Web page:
Aided by historical mining data and environmental and hydrogeological work, EnviroCopper has estimated Kapunda contains an ISR-amenable inferred copper resource of 119,000ts. As announced in April, the company has also been able to recover gold from samples taken from the project and work to ascertain whether it can establish a resource for the precious metal is ongoing.

Before commercialisation, EnviroCopper must complete a pre-feasibility study and a definitive feasibility study at Kapunda.  It will also have to meet any necessary environmental, social, and regulatory requirements and secure financing.  Handily, it will a $2.8m government-issued research grant will support it in these efforts- indeed, the firm expects these funds to take the project through to demonstration of feasibility.

Bigger picture

Once progress has been made at Kapunda, EnviroCopper will move on to Moonta - its second 75pc-held project. Moonta is located around 160km north-east of Adelaide within the historical copper triangle of South Australia, where around 300,000ts of copper were mined and processed between the 1860s and 1920s.

Although it is an earlier-stage project than Kapunda, Moonta is also thought to be a much larger opportunity. In August 2019, EnviroCopper announced an initial inferred resource estimate for the asset of 66.1MMts grading 0.17pc copper. This translates to 114,000ts of contained copper considered amenable to ISR, taking EnviroCopper’s business-wide managed resource inventory 233,000ts. However, this initial figure was formed from the analysis of just 164 drill holes at Moonta. This lead to the identification of three copper deposits, called Wombat, Bruce, and Larwood. A further 308 holes already drilled over these deposits will feature in future resource modelling once quality assurance has been completed, providing an obvious opportunity for upside. What’s more, all three deposits remain open along strike or at depth – providing EnviroCopper with a chance to identify mineralisation beyond that already discovered.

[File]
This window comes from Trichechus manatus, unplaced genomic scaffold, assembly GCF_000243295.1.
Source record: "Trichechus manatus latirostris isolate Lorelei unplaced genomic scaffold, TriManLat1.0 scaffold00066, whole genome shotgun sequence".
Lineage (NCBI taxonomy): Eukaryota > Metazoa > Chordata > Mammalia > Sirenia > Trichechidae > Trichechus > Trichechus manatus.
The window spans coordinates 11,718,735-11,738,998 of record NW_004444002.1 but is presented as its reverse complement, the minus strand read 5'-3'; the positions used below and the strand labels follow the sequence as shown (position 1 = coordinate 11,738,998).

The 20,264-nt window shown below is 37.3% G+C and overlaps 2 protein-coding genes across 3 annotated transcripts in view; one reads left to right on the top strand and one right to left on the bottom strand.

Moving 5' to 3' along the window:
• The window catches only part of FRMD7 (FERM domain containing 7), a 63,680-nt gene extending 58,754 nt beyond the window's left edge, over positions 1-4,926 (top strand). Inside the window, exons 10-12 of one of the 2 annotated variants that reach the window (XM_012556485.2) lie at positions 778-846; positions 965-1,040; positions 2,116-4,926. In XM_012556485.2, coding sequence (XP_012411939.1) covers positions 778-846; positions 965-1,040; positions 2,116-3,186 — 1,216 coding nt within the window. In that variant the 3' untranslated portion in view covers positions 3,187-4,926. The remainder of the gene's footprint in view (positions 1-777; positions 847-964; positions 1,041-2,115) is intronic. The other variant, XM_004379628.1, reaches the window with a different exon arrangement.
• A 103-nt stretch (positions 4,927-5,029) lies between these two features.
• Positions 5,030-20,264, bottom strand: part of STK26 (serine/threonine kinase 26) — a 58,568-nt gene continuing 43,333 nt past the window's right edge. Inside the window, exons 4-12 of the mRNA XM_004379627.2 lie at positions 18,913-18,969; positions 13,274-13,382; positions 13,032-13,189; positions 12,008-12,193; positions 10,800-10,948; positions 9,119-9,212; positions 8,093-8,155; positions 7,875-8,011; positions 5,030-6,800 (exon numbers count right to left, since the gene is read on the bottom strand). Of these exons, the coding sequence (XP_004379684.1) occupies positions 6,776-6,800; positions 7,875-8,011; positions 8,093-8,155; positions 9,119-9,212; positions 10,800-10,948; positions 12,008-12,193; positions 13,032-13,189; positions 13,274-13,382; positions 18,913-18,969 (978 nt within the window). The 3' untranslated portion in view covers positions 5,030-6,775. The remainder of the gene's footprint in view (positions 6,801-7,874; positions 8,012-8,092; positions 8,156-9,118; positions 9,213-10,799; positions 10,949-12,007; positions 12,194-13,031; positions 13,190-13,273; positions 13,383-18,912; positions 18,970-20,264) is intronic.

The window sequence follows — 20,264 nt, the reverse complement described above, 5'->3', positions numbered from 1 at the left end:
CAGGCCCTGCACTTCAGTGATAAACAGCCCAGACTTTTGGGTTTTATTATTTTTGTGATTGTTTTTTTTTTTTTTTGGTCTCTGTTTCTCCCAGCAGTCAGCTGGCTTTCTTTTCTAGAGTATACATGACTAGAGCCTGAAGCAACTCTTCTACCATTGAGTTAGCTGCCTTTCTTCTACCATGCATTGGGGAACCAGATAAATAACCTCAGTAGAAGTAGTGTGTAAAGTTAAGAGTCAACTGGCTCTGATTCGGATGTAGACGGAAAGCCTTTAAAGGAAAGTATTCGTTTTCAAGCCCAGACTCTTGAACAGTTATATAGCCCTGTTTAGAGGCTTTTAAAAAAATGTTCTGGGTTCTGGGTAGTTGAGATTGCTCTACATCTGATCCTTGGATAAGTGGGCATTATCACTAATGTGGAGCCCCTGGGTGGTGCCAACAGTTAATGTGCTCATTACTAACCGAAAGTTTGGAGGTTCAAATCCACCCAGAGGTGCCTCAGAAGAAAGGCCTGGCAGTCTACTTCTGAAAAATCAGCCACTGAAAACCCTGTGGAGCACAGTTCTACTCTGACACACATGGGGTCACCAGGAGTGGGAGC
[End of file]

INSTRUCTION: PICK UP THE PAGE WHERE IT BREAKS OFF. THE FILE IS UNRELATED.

Location of EnviroCopper’s ISR-amenable copper projects (Source: Thor Mining)

Perfect conditions

If EnviroCopper can prove ISR’s operational viability in the copper arena, then it hopes to introduce the technique at projects far beyond Kapunda and Moonta. Indeed, the firm has said that it aims to develop an expanded portfolio of opportunities, initially focusing solely on South Australia but potentially moving into other territories in the future.

The company has also said it plans to list on a recognised exchange, potential providing interested market participants with a way of getting exposure beyond a Thor investment in the future.

With copper prices currently sitting at two-year lows, the need for low-cost supply is particularly stark – especially given the forecast explosion in demand over coming years thanks to the rise of electric vehicles.  ISR potentially provides an ideal solution to this scenario – for context, all-in production costs per pound of cathode copper at Gunnison and Florence come in at just $1.23 and $1.10 respectively.

The potential presented by EnviroCopper and its assets, then, is clear – especially if the business can use its first-mover advantage in Australia to drive the sector’s growth. Importantly, Thor’s considerable stake in the company both diversifies its potential revenue streams and provides shareholders with yet another, significant upside opportunity. Indeed, in June 2019, executive chairman Mick Billing told MiningMaven, that the value of the firm’s copper exposure could even surpass that of its more established tungsten and molybdenum operations.